|May 28th, 2013|
The truth is, helping people in the aftermath of a disaster is extremely difficult. The resources of a healthy society that a charity could otherwise draw on are stretched to the breaking point or beyond. A major natural disaster like Haiti's earthquake can destroy the ports you need to bring in supplies and the roads you need to transport them. Hospitals that would be available are damaged or crowded beyond capacity. The government is overtaxed and past its ability to coordinate effectively. This doesn't mean that immediate aid is impossible, or that the need isn't great, but money spent after a disaster doesn't go nearly as far as it could if it were spent at other times or in other places.
Rebuilding after a disaster has less of these issues, but still has problems of its own. You're trying to accomplish twin goals: putting things back how they were before the disaster and making people better off. While these aren't generally at odds with each other, they're also not generally going to be best accomplished by the same projects. For example you might be dividing funds between building permanent housing and hygiene education. The housing clearly helps recover from the disaster while hygiene is working on a problem that, while certainly exacerbated by the disaster, was an issue before and is only partly related. Yet housing is very expensive for the amount it helps people while hygiene promotion is both cheap and effective.  This puts aid organizations in a very awkward position: people are donating because they want to help the people affected by the disaster rebuild and move on, but often the opportunities to help people the most are in other problems that existed before the disaster.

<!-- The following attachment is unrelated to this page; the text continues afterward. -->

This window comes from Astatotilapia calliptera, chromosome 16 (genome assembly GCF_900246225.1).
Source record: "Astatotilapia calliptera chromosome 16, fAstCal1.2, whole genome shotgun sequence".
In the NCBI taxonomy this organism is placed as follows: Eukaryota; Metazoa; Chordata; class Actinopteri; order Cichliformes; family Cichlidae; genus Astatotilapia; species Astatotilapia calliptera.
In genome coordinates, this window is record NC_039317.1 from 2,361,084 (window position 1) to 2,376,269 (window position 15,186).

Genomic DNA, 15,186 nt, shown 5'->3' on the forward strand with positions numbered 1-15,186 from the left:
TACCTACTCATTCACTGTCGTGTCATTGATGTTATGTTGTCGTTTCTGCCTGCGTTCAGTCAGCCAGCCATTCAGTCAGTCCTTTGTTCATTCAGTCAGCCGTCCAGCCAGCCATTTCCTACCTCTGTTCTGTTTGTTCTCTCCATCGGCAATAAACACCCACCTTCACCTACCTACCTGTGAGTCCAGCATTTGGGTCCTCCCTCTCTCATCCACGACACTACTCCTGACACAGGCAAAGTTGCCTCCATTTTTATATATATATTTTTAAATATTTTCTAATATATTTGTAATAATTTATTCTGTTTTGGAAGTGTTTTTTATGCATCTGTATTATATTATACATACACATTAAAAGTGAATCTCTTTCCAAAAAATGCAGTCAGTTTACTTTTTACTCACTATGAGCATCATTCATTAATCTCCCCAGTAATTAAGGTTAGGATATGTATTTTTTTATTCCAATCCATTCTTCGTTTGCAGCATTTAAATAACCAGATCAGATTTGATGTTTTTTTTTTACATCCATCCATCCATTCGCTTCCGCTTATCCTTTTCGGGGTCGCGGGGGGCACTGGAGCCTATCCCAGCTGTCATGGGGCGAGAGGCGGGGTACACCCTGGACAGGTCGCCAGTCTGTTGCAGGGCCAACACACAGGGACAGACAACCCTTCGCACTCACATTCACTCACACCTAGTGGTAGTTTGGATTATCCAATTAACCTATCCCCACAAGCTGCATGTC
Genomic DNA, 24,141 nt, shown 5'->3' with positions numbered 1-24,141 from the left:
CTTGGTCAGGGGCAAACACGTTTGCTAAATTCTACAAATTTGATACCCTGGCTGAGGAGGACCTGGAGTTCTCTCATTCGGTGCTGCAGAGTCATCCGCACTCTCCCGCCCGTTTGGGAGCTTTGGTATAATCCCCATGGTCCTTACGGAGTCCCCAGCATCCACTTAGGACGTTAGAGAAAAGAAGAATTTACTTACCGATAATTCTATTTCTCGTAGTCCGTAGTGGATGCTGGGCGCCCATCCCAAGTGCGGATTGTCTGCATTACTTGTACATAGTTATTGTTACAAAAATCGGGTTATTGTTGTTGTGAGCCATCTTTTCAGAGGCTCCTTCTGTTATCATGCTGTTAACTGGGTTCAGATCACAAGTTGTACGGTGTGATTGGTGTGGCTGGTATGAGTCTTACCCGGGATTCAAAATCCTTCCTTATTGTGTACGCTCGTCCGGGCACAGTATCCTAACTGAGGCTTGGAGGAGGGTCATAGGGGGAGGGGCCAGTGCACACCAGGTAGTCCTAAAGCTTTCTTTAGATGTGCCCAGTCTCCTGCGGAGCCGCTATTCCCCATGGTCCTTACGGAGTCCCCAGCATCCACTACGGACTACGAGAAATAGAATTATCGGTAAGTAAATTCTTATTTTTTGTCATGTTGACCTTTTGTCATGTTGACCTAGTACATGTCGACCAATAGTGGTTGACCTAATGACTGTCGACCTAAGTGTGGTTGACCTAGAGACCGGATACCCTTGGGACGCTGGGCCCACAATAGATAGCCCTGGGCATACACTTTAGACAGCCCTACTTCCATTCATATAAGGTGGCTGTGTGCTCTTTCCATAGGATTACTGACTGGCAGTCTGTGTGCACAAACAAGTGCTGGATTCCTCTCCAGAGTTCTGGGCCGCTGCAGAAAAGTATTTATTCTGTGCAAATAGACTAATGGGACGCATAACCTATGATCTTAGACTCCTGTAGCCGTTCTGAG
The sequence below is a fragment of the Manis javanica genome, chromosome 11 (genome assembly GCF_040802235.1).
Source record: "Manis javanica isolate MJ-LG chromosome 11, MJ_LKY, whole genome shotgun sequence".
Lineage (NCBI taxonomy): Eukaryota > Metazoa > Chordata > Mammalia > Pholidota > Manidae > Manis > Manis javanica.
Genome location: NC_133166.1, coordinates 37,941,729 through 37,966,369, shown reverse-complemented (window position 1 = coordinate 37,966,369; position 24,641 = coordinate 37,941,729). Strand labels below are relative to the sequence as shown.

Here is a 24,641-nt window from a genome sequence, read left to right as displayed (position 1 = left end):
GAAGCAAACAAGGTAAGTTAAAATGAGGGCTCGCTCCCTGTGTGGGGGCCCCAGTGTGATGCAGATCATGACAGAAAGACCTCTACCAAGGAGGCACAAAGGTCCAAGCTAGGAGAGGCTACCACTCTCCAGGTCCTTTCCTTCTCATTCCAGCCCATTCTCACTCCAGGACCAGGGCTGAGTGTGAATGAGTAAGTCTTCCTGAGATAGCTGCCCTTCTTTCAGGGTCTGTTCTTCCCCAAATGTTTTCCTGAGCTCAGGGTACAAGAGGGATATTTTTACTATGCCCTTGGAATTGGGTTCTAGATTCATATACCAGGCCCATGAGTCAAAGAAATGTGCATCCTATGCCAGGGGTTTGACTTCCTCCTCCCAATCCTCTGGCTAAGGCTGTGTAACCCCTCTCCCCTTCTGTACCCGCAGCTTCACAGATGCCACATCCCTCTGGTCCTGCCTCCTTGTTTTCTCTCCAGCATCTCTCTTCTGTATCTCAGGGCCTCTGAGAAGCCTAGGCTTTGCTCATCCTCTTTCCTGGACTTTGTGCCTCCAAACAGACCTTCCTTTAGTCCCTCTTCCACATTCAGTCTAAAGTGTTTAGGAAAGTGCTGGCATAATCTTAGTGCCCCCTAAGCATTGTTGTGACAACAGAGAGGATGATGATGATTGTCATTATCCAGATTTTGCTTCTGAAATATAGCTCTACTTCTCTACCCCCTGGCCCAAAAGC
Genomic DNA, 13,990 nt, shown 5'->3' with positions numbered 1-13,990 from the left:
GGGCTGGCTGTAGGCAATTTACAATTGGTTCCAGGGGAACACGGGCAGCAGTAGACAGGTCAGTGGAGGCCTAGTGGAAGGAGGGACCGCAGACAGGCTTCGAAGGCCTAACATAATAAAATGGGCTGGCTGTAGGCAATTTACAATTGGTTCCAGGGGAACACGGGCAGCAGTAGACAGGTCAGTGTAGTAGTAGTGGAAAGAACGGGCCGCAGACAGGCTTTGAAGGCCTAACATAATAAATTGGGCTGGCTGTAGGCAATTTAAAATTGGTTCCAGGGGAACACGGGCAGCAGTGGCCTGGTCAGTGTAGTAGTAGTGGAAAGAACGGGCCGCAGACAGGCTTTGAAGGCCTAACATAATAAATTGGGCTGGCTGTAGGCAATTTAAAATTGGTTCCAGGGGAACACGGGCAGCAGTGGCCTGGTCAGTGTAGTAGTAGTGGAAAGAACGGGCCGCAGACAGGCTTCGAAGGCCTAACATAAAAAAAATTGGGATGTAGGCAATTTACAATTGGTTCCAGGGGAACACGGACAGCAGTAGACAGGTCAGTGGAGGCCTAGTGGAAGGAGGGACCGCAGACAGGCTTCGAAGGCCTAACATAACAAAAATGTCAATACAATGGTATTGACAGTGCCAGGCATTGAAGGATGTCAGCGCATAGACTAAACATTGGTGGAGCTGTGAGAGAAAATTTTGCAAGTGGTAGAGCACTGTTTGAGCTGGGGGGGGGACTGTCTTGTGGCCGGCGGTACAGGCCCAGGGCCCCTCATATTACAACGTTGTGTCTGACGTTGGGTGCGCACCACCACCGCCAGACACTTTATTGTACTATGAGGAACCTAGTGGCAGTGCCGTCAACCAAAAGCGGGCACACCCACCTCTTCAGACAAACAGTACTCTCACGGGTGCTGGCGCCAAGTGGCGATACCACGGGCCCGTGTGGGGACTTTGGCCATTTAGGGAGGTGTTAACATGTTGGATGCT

With this in mind, it is frustrating to read an article that in every tradeoff focuses on the negative, even to the point of arguing against both sides when a situation comes up repeatedly. For example, they first point out the harm of delay in school construction and transportation improvement:
Surrounded by half-built cinder-block walls, jutting rebar and piles of stone and sand, some 480 students cram into 10 makeshift classrooms illuminated only by the natural light that seeps through the gap between the partial walls and the tin roofs. Then, no strangers to life's setbacks, they trudge miles home over muddy, treacherous mountain roads as darkness descends.Only paragraphs later, however, they object to the amount of aid money spent on:
... big-ticket, multiyear projects that were not directly related to the earthquake, among them improving the education system, developing agriculture in central Haiti and building roads all over the country.
Granting that much of the negativity of the article is warranted, however, in that the money spent on earthquake relief really hasn't gone very far, it's illuminating to look at GiveWell's blog post from the day after the quake:
According to the Disease Control Priorities Project, emergency aid is one of the worst uses of donations, despite being one of the most emotionally compelling. For more, see our post on the cost-effectiveness of disaster-focused aid.In short, disasters aren't where you can do the most good with the money you can donate. The next time there's a major disaster, perhaps try to focus the emotion of the tragedy into giving to a well-reviewed charity working on a problem that is less likely to make the news.
 The NYT article cites an estimate that minimal houses, without plumbing or electricity, can be built for around $6000 per family. The Disease Control Priorities Project reports that hygiene promotion can cut the incidence of diarrhea in half with education costing an average of $1 per person every five years. (They estimate $3.35/DALY, and while I doubt it's actually that good it would be comparable with the most cost effective interventions at even 10x the cost.)